|Compact car door blocking a "bike lane"|
The whole conversation with the City of Richardson started because I also drive a motorcycle. The addition of the sidecar to my motorcycle makes it wider than many cars. I wanted to know how much room was required for bicycles. I was transferred back and forth between staff and the police. Everyone was really nice and polite and seemed concerned with my questions.A few weeks later I noticed that below some "right turn only" signs there were "except bicycles" signs. When I called the City to ask if that was a requirement, I was treated differently s a cyclist than when they viewed me as a motorist. I was told that the changes was for done for me, and I was asked why didn't I want to go straight in a right turn only lane. I explained some of the conflicts that could happen. However, each time I kept getting the same questions.Finally, I asked if I would get a ticket if I went straight after getting out of the right lane and into a straight only lane. I was told that that was up to the officer who saw it. I then asked if that meant that I (as a bicyclist) was required to go straight from a right turn only lane, as opposed to my moving into the normal traffic straight-through lane. Again, I was asked why I didn't want to use the right lane because it was done for me. I never did get an answer.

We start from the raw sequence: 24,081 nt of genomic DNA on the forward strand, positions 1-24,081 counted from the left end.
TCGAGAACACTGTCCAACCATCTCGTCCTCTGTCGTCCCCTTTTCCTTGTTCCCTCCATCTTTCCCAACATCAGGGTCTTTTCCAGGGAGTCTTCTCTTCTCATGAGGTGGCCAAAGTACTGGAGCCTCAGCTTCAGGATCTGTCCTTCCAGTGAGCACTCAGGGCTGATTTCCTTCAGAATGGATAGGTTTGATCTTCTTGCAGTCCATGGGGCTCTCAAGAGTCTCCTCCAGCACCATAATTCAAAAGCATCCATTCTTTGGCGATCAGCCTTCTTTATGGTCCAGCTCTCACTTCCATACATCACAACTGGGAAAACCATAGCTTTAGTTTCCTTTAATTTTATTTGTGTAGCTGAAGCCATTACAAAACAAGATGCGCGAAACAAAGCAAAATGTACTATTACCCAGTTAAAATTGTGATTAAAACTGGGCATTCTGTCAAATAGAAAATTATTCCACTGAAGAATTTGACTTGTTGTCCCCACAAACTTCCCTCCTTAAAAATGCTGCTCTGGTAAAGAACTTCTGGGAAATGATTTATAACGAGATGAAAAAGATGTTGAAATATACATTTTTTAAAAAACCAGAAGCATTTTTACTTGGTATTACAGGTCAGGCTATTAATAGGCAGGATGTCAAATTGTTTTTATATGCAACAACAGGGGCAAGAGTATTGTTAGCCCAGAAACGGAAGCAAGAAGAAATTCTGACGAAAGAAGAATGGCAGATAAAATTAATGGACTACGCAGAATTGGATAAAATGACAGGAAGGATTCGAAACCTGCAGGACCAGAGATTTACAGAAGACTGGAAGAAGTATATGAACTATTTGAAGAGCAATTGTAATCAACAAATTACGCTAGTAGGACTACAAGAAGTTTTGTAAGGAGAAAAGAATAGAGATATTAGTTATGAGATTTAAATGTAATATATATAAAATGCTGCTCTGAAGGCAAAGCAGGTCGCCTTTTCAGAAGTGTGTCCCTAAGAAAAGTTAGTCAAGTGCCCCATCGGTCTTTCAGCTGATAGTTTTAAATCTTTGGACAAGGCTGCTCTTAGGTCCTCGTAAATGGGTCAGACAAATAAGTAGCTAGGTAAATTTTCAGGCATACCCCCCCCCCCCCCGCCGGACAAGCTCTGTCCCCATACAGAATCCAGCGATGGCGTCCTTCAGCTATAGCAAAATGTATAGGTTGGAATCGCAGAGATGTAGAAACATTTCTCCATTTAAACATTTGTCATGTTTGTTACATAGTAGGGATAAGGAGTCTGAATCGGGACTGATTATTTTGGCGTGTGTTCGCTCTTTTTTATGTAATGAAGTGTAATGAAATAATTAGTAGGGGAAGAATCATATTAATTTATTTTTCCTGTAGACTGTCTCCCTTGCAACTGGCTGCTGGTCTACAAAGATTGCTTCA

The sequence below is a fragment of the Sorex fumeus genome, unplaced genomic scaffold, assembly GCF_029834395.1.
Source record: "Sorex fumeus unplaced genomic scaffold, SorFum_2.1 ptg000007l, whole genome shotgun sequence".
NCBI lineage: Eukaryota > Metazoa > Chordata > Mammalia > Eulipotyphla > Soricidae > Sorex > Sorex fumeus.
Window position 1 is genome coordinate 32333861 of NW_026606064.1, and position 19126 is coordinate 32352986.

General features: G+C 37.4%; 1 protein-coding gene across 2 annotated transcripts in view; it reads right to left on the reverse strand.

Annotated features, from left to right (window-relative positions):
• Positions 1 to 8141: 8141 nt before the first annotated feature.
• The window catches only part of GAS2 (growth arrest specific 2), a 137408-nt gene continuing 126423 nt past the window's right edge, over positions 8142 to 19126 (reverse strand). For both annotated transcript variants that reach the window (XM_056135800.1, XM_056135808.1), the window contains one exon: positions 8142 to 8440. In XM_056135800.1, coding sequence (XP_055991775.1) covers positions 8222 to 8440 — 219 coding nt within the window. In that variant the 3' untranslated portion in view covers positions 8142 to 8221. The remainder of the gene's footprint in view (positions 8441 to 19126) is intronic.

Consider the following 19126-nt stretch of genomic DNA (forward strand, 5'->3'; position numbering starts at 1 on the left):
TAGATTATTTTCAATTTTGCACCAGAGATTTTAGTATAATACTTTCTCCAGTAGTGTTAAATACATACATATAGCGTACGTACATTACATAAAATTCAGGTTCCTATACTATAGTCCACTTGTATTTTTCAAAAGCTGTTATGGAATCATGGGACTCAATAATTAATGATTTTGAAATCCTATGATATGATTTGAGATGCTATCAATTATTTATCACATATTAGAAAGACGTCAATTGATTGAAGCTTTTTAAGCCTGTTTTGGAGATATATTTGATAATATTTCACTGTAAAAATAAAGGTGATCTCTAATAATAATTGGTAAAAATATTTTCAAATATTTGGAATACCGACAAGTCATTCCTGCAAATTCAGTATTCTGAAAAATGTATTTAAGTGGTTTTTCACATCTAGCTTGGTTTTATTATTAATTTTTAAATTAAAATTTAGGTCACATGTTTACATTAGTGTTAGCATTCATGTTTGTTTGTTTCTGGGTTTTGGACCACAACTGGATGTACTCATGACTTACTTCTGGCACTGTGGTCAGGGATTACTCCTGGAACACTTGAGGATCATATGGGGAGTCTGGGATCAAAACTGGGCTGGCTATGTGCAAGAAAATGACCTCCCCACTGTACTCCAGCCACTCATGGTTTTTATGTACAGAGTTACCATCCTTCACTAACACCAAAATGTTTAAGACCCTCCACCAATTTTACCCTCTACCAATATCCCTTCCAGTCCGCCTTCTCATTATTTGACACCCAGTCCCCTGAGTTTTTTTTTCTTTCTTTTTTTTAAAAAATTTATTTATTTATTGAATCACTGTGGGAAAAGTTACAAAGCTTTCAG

|Truth in traffic signs|
What I find interesting is that in talking the the Richardson Police and Traffic departments, when I was viewed as a motorist I was treated with respect, but when I was viewed as a bicyclist, I felt like a five-year-old being asked why I won't eat my veggies.
Like I said, bike friendly policies are not really bicyclist friendly.
- Cliff Cox, Richardson Texas, lifetime member of The League of American Cyclists and the Greater Dallas Bicyclists
Sunday, August 05, 2012
The Desegregated Cyclist: Bicycle Infrastructure Studies: Since the idea that bicycle infrastructure increases safety is pretty widely held, I've compiled a list of studies of bicycle infrastructure...